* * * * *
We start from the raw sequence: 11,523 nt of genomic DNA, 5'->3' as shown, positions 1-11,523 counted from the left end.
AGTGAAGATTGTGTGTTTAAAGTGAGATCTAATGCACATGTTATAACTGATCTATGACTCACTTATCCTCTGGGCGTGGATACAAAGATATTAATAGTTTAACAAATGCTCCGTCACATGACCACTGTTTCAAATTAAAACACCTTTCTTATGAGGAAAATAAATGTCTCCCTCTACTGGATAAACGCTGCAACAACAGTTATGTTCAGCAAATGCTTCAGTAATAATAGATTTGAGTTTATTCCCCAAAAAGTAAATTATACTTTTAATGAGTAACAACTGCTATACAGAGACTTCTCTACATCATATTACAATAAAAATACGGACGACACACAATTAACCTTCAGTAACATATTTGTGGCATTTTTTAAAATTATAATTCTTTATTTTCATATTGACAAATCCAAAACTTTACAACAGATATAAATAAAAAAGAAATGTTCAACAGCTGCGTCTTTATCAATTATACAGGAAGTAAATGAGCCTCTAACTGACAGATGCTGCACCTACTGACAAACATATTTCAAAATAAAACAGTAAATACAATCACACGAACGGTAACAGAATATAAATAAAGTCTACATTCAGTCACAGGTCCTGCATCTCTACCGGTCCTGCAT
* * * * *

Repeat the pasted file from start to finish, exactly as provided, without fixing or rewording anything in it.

We start from the raw sequence: 11,523 nt of genomic DNA, 5'->3' as shown, positions 1-11,523 counted from the left end.
AGTGAAGATTGTGTGTTTAAAGTGAGATCTAATGCACATGTTATAACTGATCTATGACTCACTTATCCTCTGGGCGTGGATACAAAGATATTAATAGTTTAACAAATGCTCCGTCACATGACCACTGTTTCAAATTAAAACACCTTTCTTATGAGGAAAATAAATGTCTCCCTCTACTGGATAAACGCTGCAACAACAGTTATGTTCAGCAAATGCTTCAGTAATAATAGATTTGAGTTTATTCCCCAAAAAGTAAATTATACTTTTAATGAGTAACAACTGCTATACAGAGACTTCTCTACATCATATTACAATAAAAATACGGACGACACACAATTAACCTTCAGTAACATATTTGTGGCATTTTTTAAAATTATAATTCTTTATTTTCATATTGACAAATCCAAAACTTTACAACAGATATAAATAAAAAAGAAATGTTCAACAGCTGCGTCTTTATCAATTATACAGGAAGTAAATGAGCCTCTAACTGACAGATGCTGCACCTACTGACAAACATATTTCAAAATAAAACAGTAAATACAATCACACGAACGGTAACAGAATATAAATAAAGTCTACATTCAGTCACAGGTCCTGCATCTCTACCGGTCCTGCAT